After a Cylon Raider jumps into the civilian fleet, scans it, and jumps away again, Apollo says they have to go now and Roslin asks if the Cylons can track them through a jump, to which Apollo responds it's impossible. Roslin then follows up with, "Theoretically impossible," which Apollo admits is true. This may have been intended by the writers as a foreshadowing of the events of "33", which picks up immediately after the mini-series and depicts the Cylons somehow managing to track to the fleet through jump after jump every 33 minutes.

 

At 26:07 on the Blu-ray, the botanical cruiser is seen moving past the pilot's window on Colonial One. Notice that one of the domes appears to have an icy environment with a crystal blue lake in the middle.

Icy environment dome on botanical cruiser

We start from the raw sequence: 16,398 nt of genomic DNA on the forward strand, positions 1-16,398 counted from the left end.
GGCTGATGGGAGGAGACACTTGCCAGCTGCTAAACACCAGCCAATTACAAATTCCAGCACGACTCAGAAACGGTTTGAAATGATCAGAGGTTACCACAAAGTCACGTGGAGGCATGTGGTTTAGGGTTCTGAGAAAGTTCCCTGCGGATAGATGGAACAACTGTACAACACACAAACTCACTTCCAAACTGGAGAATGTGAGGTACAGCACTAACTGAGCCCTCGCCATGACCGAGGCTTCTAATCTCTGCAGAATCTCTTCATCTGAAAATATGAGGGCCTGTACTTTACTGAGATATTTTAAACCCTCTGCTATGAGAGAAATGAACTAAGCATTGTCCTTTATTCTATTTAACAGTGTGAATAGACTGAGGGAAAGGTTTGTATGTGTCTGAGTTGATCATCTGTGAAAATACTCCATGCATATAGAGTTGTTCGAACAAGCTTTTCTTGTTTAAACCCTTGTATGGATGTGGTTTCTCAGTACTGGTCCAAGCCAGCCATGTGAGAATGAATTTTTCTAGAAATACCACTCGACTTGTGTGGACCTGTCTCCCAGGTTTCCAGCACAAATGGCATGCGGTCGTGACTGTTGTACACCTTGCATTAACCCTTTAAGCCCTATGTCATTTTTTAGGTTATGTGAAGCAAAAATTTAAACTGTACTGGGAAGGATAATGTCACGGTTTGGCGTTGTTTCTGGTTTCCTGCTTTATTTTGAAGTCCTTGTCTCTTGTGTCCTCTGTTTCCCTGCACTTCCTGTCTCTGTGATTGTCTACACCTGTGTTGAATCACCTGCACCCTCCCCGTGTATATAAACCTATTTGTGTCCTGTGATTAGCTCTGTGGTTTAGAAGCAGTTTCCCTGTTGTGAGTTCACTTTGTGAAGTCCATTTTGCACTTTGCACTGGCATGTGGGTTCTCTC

Though Roslin manages to gather about 60 ships full of civilians, only about 40 are said to have FTL capability, and so about 20 of them wind up left behind in the escape from the Cylons and the rendezvous at Ragnar Anchorage. But in "33" and later episodes, the fleet is implied to be made up of about 63 ships.

 

At 35:12 on the Blu-ray, a small tattoo can be seen on the inside of Starbuck's right forearm, near the elbow, but it can't be made out. This tattoo is an actual one that actress Katee Sackhoff has of the Latin words bona fiscalia, for "public property", a reminder to herself that, as an actress, she is constantly in the public eye.

 

When Apollo visits Starbuck in the hangar bay after returning to Galactica with the civilian fleet, Starbuck says, "I thought you were dead," and he responds, "Well, I thought you were in hack." The term "hack" seems to Colonial slang for "brig".